• Noble Demon: While Boazanian nobilities are mostly evil assholes, the named soldiers/warriors are mostly this. There are several Boazanian soldiers that showed honor in their own way, even including Jangal, while Heinel's experience in war and insistence to prove himself granted him some sense of honor. Taken further, it was mostly horned Boazanian soldiers/generals like General Dange or Doir that have a chance to have had enough of the whole Fantastic Caste System's cruelty and eventually break off their horns and become a Defector from Decadence.
  • Non-Action Big Bad: Emperor Zambajil just let his minions do all the fighting for him.
  • Once per Episode: Every episode the team yelled "Let's Volt In!" (preceded with Kenichi's initiation of 'V Together!' so everyone gets in formation first) to combine in Voltes V. And every episode they killed the Monster of the Week with the the Tenkuu Ken (most of the time with V Slash, but lesser used moves pop up time to time).
  • Redshirt Army: Camp Big Falcon personnel suffers this as they take heavy casualties whenever the base is under attack.
  • Retirony: General Oka dies in the same episode when he decides to retire.
  • Robeast: The Beast Fighters are this as the vanguard of the Boazanian forces.
    • In the original run, the Boazanians were already using the term Beast Fighter for their Monster of the Week.
  • Robot Buddy: Hiyoshi's "Tako-Chan".
  • Schizo Tech: The Boazanians managed to develop sub-lightspeed spaceship drives but were unable to apply the technology elsewhere, hence the use of Battle Beasts and atomic/nuclear conventional weaponry. They also retain their medieval culture, pimped-out dresses, and a Fantastic Caste System that'd make slavery look humane.
  • Spectacular Spinning: The "spin-fly" technique.
  • Spell My Name with an S: Is the Emperor Zu's last name supposed to be Zambajil, Zambojil or Zambujil?
  • The Starscream: Zuhl. He fails, though, and gets executed for it.
  • Stepping Out for a Quick Cup of Coffee: In episode 20, Professor Sakonji tells the Voltes Team that he can't authorize a mission to find the missing Kentaro Gou, saying that the odds of their current lead being a trap are too great... and then steps out to use the restroom, specifically declaring that he'll probably take a while. The team naturally launches without him, while a very much not-on-the-toilet Sakonji secretly watches and says to himself that he has no right to stop them.
  • Super Robot Genre: Voltes V has a (relatively) more realistic take on the Super Robot genre, but it still hasn't crossed the threshold of a Real Robot Genre series like Mobile Suit Gundam from 1979.
  • Telescoping Robot: Its belt was in reality two whips, its midsection stored a spinning top, the ornament on its chest hid its sword's blade...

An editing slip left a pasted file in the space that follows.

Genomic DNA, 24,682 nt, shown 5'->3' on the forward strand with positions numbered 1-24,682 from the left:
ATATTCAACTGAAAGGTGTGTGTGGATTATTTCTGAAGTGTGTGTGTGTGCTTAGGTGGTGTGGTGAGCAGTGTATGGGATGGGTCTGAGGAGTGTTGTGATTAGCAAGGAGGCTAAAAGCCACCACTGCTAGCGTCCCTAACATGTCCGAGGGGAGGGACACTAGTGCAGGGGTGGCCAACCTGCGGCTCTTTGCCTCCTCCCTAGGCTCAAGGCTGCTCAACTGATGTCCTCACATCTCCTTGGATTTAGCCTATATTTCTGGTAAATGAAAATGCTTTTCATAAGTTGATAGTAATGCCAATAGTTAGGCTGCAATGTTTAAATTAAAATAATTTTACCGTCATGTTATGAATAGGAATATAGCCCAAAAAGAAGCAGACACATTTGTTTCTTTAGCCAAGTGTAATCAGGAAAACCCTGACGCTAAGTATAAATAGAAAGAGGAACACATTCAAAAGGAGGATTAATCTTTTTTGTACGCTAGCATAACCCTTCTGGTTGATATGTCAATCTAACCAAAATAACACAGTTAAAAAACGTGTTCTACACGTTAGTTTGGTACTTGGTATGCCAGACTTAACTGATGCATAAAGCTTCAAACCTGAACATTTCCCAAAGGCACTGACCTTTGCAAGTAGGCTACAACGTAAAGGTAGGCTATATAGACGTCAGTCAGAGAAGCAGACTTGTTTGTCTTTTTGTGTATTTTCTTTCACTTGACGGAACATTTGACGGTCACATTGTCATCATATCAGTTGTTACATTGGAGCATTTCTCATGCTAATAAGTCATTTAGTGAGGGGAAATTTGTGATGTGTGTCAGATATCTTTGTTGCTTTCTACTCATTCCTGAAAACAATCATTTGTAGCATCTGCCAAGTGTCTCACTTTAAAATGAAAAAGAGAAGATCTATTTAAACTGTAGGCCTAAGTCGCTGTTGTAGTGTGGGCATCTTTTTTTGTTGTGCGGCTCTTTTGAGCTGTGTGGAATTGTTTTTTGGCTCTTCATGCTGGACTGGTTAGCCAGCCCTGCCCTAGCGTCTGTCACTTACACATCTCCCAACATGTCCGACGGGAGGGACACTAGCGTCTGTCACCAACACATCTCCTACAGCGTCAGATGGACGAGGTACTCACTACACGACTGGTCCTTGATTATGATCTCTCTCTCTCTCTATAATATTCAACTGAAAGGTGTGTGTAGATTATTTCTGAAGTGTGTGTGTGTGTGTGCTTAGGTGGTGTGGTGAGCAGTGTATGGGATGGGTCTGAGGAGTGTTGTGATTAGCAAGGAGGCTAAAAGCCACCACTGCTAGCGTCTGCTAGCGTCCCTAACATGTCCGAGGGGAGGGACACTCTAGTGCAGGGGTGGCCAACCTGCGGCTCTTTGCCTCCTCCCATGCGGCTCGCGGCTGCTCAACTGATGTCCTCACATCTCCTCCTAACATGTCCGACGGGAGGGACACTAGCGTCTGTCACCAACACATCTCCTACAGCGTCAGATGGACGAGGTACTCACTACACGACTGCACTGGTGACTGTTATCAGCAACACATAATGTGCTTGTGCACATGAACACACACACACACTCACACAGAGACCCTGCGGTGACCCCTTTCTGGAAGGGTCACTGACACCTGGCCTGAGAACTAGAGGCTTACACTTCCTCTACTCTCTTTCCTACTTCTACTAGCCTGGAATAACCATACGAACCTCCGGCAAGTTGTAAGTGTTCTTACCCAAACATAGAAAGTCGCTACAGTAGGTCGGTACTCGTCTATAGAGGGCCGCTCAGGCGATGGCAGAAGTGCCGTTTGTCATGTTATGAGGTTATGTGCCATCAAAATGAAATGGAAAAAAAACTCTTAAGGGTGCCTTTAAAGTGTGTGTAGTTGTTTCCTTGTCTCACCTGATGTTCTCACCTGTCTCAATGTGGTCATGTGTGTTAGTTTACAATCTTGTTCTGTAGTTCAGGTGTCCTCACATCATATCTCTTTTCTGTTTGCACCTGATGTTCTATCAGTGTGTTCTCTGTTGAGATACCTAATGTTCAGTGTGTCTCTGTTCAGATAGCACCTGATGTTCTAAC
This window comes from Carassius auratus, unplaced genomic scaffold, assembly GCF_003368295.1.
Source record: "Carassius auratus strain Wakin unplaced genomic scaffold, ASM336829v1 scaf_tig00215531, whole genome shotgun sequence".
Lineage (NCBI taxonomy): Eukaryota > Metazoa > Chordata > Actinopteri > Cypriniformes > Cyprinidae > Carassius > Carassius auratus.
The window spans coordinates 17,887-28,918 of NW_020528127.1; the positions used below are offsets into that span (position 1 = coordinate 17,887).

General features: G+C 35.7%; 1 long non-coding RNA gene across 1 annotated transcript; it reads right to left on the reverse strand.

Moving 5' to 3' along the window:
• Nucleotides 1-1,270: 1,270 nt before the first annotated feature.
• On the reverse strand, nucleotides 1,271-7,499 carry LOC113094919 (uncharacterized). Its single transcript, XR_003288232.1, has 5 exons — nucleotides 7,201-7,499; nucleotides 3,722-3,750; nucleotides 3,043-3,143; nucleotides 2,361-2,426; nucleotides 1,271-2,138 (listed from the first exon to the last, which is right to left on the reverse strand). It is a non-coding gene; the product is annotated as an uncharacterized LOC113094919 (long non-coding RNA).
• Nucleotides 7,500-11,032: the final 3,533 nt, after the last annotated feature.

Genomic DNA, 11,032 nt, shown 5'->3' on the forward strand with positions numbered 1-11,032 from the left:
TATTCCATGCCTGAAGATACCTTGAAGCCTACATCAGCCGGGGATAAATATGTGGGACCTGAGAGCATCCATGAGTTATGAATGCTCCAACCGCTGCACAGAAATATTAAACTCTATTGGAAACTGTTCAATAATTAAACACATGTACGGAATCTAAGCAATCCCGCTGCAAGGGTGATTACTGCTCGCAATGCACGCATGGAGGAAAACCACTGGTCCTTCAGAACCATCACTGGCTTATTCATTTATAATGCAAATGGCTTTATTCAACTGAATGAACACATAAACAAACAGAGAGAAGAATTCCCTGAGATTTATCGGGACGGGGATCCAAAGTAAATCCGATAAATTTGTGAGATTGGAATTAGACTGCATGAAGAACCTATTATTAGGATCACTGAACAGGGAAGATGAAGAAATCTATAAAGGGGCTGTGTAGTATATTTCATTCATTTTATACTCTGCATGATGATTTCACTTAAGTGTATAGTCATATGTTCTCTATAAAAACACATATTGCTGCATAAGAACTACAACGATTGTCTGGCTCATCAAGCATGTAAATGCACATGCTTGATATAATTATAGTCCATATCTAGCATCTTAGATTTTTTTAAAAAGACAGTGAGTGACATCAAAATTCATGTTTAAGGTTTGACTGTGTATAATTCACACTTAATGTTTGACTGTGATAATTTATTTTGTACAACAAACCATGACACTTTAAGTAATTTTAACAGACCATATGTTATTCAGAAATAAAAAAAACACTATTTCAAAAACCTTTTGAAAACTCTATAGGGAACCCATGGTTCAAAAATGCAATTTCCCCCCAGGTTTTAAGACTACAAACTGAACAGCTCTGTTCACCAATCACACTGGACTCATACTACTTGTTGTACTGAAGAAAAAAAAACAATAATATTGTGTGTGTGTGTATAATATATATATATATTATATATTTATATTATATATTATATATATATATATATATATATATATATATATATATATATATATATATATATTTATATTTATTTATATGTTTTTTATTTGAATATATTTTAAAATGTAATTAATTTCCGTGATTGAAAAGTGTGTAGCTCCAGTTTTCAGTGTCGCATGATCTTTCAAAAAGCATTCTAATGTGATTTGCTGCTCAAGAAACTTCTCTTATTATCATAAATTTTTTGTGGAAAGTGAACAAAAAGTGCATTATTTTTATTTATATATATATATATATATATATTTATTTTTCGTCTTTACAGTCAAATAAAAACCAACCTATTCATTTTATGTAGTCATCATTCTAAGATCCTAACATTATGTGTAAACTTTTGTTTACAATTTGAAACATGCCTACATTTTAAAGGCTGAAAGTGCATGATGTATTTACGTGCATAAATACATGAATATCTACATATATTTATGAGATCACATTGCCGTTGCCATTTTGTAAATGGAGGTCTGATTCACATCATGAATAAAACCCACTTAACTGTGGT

• Training from Hell:
    • The Spin Fly Formation. It involved surviving centrifugal forces that tortured the Voltes Team.
    • The beginning had the Voltes Team undergo this in their preparation of piloting Voltes V and the Boazan Army arrive, for one whole year. Worth noting that Hiyoshi, the smart kid of the team, is sent to fight off a living shark with nothing but a knife.
  • Transformation Name Announcement: VOOLTEEEESSSS FIIIVEEE!!!!!. Followed by extending arms to form a "V" and an Ass Kicking Pose.
  • Transformation Is a Free Action: Justified as one Monster of the Week was designed to neutralize Voltes V's super-electro-magnetic shielding during its transformation.
    • Arguably subverted, since several Beast Fighters manage to interrupt their formation before they can properly transform. Once the sequence from the title starts playing, though, it's usually rare for them to pull it off.
  • Villain Episode: Several episodes gave Heinel more screentime than the Voltes Team and actually developed him further as a character. This is one of the unique points of the series during its airing time, where the antagonist was shown to be more than a cackling villain that thinks on how to defeat the heroes, having his own dreams and honor (and outwitting other things aside of the Voltes Team), all while not wholly taking away the fact that he's supposed to be the antagonist.
  • Villainous BSoD: Heinel went through these when he found out LaGour/Kentarou Gou was his real father, the Gou brothers were his younger half-brothers, Zambajil is just an usurping bastard, and one could only guess what happened next.
  • We Have Reserves: Emperor Zambajil does not care if his own troops get within range of his Doomsday Device, as long as Voltes V is defeated.
  • What Is This Thing You Call "Love"?: In one episode the Boazanians are gobsmacked to find out Earth people have the capacity to love; which was part of their Fantastic Racism.
  • Weapons of Their Trade: Ippei, being an ex-cowboy, has a whip.
  • Worthy Opponent: Prince Heinel; played for all its tragic worth. To a lesser extent, the Boazanian giant Gilligan.
  • Your Princess Is in Another Castle!: This happens a lot to Prof. Gou. It's one of the devices that keep the story running.
  • Zorro Mark: Voltes always finishes off a Beast Fighter by slicing a giant V into it with its sword.